The stations along the eastern section of the Market Line were unique for their time. Typically, train stations were constructed underneath a metal guideway, with stairs that led to the sidewalks. However, the stations along the Market-Frankford Line were built on the corner of intersecting streets, which helped reduce the foot traffic along the sidewalk. Often the stations were primarily stair super-structures leading to and from the elevated platform where ticketing and boarding was handled. While these stations paled in comparison to the grand stations of Center City, the architecture was heavily influenced by Beaux Arts design, which originated in France and blended Gothic and Renaissance elements using 19th century materials such as glass and iron. This style was popular in the Mid-Atlantic region from the end of the 19th century to about the 1930s.
Much of the original transit project from the turn of the century has changed over the last 100 years. The most dramatic of these changes came in the late 1980s, when SEPTA began a nearly $500 million reconstruction project that would renovate the platforms, elevators, overpasses, and stations. Among many of the changes made as a result of this project was the dismantling of the large headhouses that marked the entrance and exits onto the elevated line and replacing them with far more uniform and modern architectural style buildings that properly met ADA accessibility requirements.
All of the headhouses would be replaced or demolished in this way, except for one located on the eastbound side of Kensington Avenue and Tioga Street in the Harrowgate neighborhood of Kensington. Finished in 1922, the headhouse at Tioga Street fit with the standard 1920s Beaux Arts architecture of the city and blended into the neighborhood expertly by only standing slightly taller than most of the rowhouses surrounding it. The open air headhouse features large Georgian style glass paned windows and a simple staircase that climbs along the wall of the interior, pausing at a landing and then continuing to the train platform above. This layout gives the building a spacious and grand appearance, despite not being much larger than a standard Philadelphia rowhouse. The building’s stone archways on opposite ends form a tunnel, shaping a view of Harrowgate Park from the Tioga and K Street intersection and a view straight down the length of K Street from inside the park.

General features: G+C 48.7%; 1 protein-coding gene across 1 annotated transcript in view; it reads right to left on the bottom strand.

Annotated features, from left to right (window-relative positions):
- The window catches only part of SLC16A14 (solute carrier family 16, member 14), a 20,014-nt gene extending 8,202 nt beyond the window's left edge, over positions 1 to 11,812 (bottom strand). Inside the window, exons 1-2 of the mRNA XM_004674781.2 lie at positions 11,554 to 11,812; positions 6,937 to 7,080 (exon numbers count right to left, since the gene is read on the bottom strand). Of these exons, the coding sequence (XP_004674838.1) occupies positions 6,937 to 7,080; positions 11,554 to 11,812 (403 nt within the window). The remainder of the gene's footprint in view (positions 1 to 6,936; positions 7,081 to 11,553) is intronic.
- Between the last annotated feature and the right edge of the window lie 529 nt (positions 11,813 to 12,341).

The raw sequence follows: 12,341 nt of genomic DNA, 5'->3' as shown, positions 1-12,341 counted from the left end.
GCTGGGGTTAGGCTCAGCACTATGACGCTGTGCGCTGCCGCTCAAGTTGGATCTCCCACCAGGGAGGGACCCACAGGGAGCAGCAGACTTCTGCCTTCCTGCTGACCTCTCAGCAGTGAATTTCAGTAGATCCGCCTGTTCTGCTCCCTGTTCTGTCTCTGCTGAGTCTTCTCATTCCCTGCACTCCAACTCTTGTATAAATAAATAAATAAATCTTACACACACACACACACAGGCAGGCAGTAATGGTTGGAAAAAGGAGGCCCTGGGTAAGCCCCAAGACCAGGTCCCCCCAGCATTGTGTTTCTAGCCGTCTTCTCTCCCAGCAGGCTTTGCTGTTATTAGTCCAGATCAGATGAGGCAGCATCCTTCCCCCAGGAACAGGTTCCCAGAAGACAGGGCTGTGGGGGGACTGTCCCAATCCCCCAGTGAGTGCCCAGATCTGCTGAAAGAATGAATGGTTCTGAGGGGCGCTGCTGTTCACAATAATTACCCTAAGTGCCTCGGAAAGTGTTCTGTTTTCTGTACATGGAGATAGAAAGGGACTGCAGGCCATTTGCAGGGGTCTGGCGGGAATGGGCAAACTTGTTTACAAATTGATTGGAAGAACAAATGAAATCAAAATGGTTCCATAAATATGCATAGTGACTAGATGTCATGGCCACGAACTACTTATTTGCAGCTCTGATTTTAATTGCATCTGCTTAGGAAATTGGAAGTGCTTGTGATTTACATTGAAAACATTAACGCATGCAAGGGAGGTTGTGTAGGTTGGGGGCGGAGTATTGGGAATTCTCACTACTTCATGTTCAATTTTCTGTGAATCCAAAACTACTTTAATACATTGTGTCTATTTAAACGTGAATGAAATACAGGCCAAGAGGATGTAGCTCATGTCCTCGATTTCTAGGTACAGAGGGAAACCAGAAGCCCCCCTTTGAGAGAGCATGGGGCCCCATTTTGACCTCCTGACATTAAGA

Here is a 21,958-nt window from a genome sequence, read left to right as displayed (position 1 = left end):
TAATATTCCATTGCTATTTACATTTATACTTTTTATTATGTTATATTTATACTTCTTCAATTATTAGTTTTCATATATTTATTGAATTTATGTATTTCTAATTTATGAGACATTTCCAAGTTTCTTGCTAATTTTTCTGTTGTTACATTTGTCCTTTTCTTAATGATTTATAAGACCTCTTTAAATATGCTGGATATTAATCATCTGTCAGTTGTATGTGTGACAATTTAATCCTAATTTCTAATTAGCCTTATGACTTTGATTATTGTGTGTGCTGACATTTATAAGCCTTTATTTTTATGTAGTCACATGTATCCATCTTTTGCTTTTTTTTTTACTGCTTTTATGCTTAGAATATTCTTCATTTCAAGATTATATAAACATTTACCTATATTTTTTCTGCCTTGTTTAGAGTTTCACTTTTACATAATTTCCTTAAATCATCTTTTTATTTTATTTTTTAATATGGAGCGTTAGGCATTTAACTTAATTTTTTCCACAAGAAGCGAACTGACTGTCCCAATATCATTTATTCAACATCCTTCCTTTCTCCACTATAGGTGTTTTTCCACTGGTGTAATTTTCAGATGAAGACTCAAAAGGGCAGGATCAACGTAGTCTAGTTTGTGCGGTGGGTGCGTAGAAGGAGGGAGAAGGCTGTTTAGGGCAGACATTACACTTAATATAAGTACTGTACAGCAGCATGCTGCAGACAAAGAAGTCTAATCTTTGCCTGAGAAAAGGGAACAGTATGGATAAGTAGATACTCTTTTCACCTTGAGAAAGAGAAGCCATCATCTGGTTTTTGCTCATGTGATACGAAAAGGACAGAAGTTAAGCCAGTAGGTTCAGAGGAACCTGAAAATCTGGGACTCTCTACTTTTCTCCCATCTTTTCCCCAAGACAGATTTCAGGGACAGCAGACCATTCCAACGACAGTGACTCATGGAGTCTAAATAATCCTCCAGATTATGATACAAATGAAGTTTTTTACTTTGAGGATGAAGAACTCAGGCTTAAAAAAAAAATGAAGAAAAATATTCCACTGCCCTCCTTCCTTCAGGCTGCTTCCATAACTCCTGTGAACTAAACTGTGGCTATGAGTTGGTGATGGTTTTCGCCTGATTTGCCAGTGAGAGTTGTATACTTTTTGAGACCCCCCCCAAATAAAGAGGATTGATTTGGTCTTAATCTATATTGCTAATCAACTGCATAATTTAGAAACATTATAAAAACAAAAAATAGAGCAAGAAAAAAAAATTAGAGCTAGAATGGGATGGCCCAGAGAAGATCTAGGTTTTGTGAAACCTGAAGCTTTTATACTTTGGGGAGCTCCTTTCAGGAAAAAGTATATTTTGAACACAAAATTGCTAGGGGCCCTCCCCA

Finding records that name the architects or designers credited for the station is difficult. Considering that the City of Philadelphia took over most of the construction of the El from the RTC after 1915, it is likely that a city architect or team of architects were used for all the station buildings. This theory is further bolstered by the fact that all the headhouses along the eastern section of the El were very similar in design, shape, height, and architectural influence, as many photos from the 1920s reveal.
Despite still standing at its original location, this last remaining headhouse has not escaped change altogether. The stone archways have been blocked off by steel security gates, barring entry on the eastbound side of Tioga Station. This location is only used as an exit for the platforms above. Gratings have been placed on the windows to protect them from the daily wear and tear of people moving through the building. Security lamps and spotlights have been added on the outside of the building and large pendant lights have been placed on the inside of the building.
For now, this last architectural fossil of the original Market-Frankford Line remains standing and can be seen by anyone visiting Harrowgate today.